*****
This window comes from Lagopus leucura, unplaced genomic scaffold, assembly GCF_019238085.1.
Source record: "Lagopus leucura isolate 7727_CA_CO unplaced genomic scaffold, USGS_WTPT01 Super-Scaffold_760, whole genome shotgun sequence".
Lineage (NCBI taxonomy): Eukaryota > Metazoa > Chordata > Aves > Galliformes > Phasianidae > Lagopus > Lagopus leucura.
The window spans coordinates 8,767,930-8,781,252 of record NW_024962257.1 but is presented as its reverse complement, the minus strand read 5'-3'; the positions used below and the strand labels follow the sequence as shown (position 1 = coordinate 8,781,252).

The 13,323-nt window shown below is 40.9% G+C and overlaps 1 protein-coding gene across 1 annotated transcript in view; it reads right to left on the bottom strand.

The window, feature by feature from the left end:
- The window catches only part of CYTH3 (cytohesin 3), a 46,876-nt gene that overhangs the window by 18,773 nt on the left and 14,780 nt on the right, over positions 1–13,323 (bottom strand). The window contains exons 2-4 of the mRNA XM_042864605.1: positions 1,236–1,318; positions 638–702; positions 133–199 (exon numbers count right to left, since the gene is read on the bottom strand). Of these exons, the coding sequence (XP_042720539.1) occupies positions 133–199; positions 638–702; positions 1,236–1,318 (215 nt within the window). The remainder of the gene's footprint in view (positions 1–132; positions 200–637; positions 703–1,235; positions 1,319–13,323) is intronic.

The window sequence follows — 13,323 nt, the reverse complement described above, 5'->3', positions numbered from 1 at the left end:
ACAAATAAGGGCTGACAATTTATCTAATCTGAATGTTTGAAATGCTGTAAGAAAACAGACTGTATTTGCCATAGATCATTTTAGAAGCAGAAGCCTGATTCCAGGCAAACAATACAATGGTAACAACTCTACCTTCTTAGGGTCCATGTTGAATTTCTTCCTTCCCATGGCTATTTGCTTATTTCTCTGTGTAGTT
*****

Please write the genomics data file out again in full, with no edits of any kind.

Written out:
This window comes from Lagopus leucura, unplaced genomic scaffold, assembly GCF_019238085.1.
Source record: "Lagopus leucura isolate 7727_CA_CO unplaced genomic scaffold, USGS_WTPT01 Super-Scaffold_760, whole genome shotgun sequence".
Lineage (NCBI taxonomy): Eukaryota > Metazoa > Chordata > Aves > Galliformes > Phasianidae > Lagopus > Lagopus leucura.
The window spans coordinates 8,767,930-8,781,252 of record NW_024962257.1 but is presented as its reverse complement, the minus strand read 5'-3'; the positions used below and the strand labels follow the sequence as shown (position 1 = coordinate 8,781,252).

The 13,323-nt window shown below is 40.9% G+C and overlaps 1 protein-coding gene across 1 annotated transcript in view; it reads right to left on the bottom strand.

The window, feature by feature from the left end:
- The window catches only part of CYTH3 (cytohesin 3), a 46,876-nt gene that overhangs the window by 18,773 nt on the left and 14,780 nt on the right, over positions 1–13,323 (bottom strand). The window contains exons 2-4 of the mRNA XM_042864605.1: positions 1,236–1,318; positions 638–702; positions 133–199 (exon numbers count right to left, since the gene is read on the bottom strand). Of these exons, the coding sequence (XP_042720539.1) occupies positions 133–199; positions 638–702; positions 1,236–1,318 (215 nt within the window). The remainder of the gene's footprint in view (positions 1–132; positions 200–637; positions 703–1,235; positions 1,319–13,323) is intronic.

The window sequence follows — 13,323 nt, the reverse complement described above, 5'->3', positions numbered from 1 at the left end:
ACAAATAAGGGCTGACAATTTATCTAATCTGAATGTTTGAAATGCTGTAAGAAAACAGACTGTATTTGCCATAGATCATTTTAGAAGCAGAAGCCTGATTCCAGGCAAACAATACAATGGTAACAACTCTACCTTCTTAGGGTCCATGTTGAATTTCTTCCTTCCCATGGCTATTTGCTTATTTCTCTGTGTAGTT